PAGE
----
Jesse Luehrs > Graph-Implicit-0.03 > Graph::Implicit

Download:
Graph-Implicit-0.03.tar.gz

Dependencies

Annotate this POD

View/Report Bugs
Module Version: 0.03   Source  

NAME ^

Graph::Implicit - graph algorithms for implicitly specified graphs

VERSION ^

version 0.03

SYNOPSIS ^

  my $graph = Graph::Implicit->new(sub {
      my $tile = shift;
      map { [$_, $_->intrinsic_cost] }
          $tile->grep_adjacent(sub { $_[0]->is_walkable })
  });
  my @reachable_vertices = $graph->vertices(current_tile());
  my @reachable_edges = $graph->edges(current_tile());
  my ($sssp_predecessors, $dest_vertex) = $graph->dijkstra(
      current_tile(),
      sub { is_target($_[0]) ? 'q' : 0 },
  );
  my @sssp_path = $graph->make_path($sssp_predecessors, $dest_vertex);

DESCRIPTION ^

This module implements several graph algorithms (for directed, weighted graphs) that can run without having to specify the actual graph. This module models a graph as an arbitrary coderef that maps vertices onto a list of adjacent vertices and weights for the edges to those vertices. Vertices can be represented by any string (or stringifyable piece of data), and don't need to be specified ahead of time; the algorithms will just figure it out. This allows objects to generally just work (they get stringified to "Class=HASH(0xdeadbeef)").

Some caveats: working with complicated data structures which need deep comparisons generally need additional help: [0, 1, 2] ne [0, 1, 2], since those become different references. Also, since the graph isn't specified at all, each method that is called on one needs a vertex to start traversing the graph from, and any vertices not reachable from that vertex won't be found. A few algorithms are also not able to be implemented as efficiently as possible, since the entire graph isn't known ahead of time; for instance, finding all the edges of the graph requires actually doing a graph traversal, rather than just reading them out of the data structure, like you would do in an explicit graph representation.

CONSTRUCTOR ^

new(CODEREF)

The constructor takes a single argument, a coderef. This coderef should take something representing a vertex, and return a list of arrayrefs, one for each adjacent vertex, which have the vertex as the first element and the weight of the edge to that vertex as the second element. For example, if the graph has three elements A, B, and C, and there is an edge of weight 1 from B to A and an edge of weight 2 from B to C, then the coderef should return ["A", 1], ["C", 2] when called with "B" as its argument.

METHODS ^

vertices(VERTEX)

Returns a list of all vertices reachable from the given vertex.

edges(VERTEX)

Returns a list of all edges reachable from the given vertex.

neighbors(VERTEX)

Returns a list of neighbors (without weights) of the given vertex.

bfs(VERTEX[, CODEREF])

Does a breadth-first search of the graph, starting at the given vertex. It runs the given coderef (if it exists) on each vertex, as they are encountered. Returns a hashref, whose keys are the encountered vertices, and whose values are the predecessor in the breadth-first search tree.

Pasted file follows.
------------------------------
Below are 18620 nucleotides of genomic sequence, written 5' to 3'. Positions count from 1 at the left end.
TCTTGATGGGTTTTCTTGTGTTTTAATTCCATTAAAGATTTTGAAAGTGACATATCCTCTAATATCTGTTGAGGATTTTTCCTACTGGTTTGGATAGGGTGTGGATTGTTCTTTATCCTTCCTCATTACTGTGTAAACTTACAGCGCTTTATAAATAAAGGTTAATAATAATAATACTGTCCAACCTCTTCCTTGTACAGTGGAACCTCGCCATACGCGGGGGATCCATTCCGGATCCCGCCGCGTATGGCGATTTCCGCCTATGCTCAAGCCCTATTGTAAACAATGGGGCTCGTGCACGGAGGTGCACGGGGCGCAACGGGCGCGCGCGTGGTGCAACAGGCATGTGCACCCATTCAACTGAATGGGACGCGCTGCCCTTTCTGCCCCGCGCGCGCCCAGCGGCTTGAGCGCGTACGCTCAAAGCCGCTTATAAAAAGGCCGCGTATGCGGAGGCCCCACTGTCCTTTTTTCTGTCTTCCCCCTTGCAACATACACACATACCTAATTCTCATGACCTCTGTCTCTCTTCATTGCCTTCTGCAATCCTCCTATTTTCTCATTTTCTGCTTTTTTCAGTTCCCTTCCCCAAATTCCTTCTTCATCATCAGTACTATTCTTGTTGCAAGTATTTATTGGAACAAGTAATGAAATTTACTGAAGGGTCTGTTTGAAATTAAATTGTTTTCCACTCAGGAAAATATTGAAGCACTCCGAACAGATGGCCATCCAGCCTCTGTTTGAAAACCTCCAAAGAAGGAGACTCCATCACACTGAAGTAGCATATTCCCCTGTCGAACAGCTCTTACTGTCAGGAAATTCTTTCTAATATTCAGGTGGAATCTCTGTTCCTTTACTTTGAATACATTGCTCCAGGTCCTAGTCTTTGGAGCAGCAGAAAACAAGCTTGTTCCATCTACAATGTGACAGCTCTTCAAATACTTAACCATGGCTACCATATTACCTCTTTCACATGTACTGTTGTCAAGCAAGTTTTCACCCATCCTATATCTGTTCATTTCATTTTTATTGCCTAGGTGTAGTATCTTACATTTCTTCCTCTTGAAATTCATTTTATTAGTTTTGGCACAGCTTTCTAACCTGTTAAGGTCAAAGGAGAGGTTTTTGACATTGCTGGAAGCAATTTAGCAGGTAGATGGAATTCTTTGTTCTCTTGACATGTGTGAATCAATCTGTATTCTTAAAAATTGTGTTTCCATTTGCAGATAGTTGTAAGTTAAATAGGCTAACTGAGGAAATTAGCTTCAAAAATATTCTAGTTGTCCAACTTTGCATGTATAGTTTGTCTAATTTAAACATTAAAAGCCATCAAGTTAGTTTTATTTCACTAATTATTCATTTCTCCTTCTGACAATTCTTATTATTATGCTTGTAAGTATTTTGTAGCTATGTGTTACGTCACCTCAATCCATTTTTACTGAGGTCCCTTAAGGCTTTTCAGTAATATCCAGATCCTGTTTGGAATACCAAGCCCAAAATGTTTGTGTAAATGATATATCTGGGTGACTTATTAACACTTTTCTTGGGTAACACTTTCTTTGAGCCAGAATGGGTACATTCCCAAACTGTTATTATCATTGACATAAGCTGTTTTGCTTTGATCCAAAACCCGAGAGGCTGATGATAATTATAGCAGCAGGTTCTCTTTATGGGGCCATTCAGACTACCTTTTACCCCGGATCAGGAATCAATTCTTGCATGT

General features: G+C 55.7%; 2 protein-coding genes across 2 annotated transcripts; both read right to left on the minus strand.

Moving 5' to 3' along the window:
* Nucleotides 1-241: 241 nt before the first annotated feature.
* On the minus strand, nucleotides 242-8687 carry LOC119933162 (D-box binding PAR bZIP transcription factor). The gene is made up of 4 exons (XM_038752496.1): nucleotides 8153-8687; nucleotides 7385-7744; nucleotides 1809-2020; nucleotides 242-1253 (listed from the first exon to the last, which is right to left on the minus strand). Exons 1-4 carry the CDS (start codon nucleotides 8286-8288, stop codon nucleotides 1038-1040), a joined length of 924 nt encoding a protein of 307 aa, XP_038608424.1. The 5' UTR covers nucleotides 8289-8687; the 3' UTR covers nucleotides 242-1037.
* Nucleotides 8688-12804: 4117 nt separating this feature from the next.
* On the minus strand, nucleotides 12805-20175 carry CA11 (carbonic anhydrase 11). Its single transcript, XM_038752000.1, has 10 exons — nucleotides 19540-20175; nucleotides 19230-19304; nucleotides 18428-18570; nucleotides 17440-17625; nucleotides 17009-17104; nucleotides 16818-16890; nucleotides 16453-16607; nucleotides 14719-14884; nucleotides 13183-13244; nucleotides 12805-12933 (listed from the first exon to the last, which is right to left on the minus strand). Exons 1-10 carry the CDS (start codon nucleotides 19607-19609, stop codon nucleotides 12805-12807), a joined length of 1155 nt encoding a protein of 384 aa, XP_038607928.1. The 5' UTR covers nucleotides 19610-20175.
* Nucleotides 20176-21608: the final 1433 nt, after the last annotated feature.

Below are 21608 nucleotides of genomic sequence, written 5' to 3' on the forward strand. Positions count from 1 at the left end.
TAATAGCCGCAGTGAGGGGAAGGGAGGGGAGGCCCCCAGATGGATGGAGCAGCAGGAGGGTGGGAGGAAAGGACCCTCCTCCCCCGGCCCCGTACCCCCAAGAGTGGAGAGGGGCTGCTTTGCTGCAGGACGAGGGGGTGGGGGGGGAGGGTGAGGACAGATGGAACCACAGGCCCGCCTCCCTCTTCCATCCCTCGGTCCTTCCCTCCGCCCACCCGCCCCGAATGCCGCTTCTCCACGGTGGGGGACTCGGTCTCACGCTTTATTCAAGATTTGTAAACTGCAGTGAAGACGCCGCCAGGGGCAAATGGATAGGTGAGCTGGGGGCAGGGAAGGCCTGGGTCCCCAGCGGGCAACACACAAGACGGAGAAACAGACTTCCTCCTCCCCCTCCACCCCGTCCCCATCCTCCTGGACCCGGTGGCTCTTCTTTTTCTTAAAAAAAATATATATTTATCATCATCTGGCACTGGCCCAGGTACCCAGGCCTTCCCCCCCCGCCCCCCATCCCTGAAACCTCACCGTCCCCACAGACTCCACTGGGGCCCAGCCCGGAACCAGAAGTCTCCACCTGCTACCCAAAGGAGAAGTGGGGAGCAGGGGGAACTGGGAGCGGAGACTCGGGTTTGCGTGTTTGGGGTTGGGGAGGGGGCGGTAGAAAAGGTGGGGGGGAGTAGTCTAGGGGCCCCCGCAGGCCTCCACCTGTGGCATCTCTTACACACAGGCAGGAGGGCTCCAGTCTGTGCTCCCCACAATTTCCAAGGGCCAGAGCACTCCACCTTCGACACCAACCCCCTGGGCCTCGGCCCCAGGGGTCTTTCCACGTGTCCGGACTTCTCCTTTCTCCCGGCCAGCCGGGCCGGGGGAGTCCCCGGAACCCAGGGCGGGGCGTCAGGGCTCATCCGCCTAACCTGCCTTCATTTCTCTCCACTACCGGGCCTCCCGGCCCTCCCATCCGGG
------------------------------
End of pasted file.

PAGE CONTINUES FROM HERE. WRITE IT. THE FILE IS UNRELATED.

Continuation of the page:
dfs(VERTEX[, CODEREF])

Does a depth-first search of the graph, starting at the given vertex. It runs the given coderef (if it exists) on each vertex, as they are encountered. Returns a hashref, whose keys are the encountered vertices, and whose values are the predecessor in the depth-first search tree.

dijkstra(VERTEX[, CODEREF])

Runs the Dijkstra single source shortest path algorithm, starting from the given vertex. It also takes a single coderef as an argument, which is called on each vertex as it is encountered - this coderef is expected to return a score for the vertex. If the returned score is 'q', then the search terminates immediately, otherwise it keeps track of the vertex with the highest score. This returns two items: a predicate hashref like the return value of "bfs" and "dfs", and the vertex which was scored highest by the scorer coderef (or the vertex that returned 'q').

astar(VERTEX, CODEREF[, CODEREF])

Runs the A* single source shortest path algorithm. Similar to "dijkstra", but takes an additional coderef parameter (before the scorer coderef), for the heuristic function that the A* algorithm requires.

is_bipartite(VERTEX)

Returns whether or not the reachable part of the graph from the given vertex is bipartite.

make_path(HASHREF, VERTEX)

Takes a predecessor hashref and an ending vertex, and returns the list of vertices traversed to get from the start vertex to the given ending vertex.

BUGS ^

No known bugs.

Please report any bugs through RT: email bug-graph-implicit at rt.cpan.org, or browse to http://rt.cpan.org/NoAuth/ReportBug.html?Queue=Graph-Implicit.

TODO ^

dijkstra/astar and bfs/dfs should have more similar interfaces - right now bfs/dfs just call a coderef and do nothing with it, while dijkstra/astar use the coderef to search for a vertex
Several more graph algorithms need implementations
Returning two values from dijkstra and astar is kind of ugly, need to make this better

SEE ALSO ^

Graph

SUPPORT ^

You can find this documentation for this module with the perldoc command.

    perldoc Graph::Implicit

You can also look for information at:

AUTHOR ^

  Jesse Luehrs <doy at tozt dot net>

COPYRIGHT AND LICENSE ^

This software is copyright (c) 2009 by Jesse Luehrs.

This is free software; you can redistribute it and/or modify it under the same terms as perl itself.

syntax highlighting: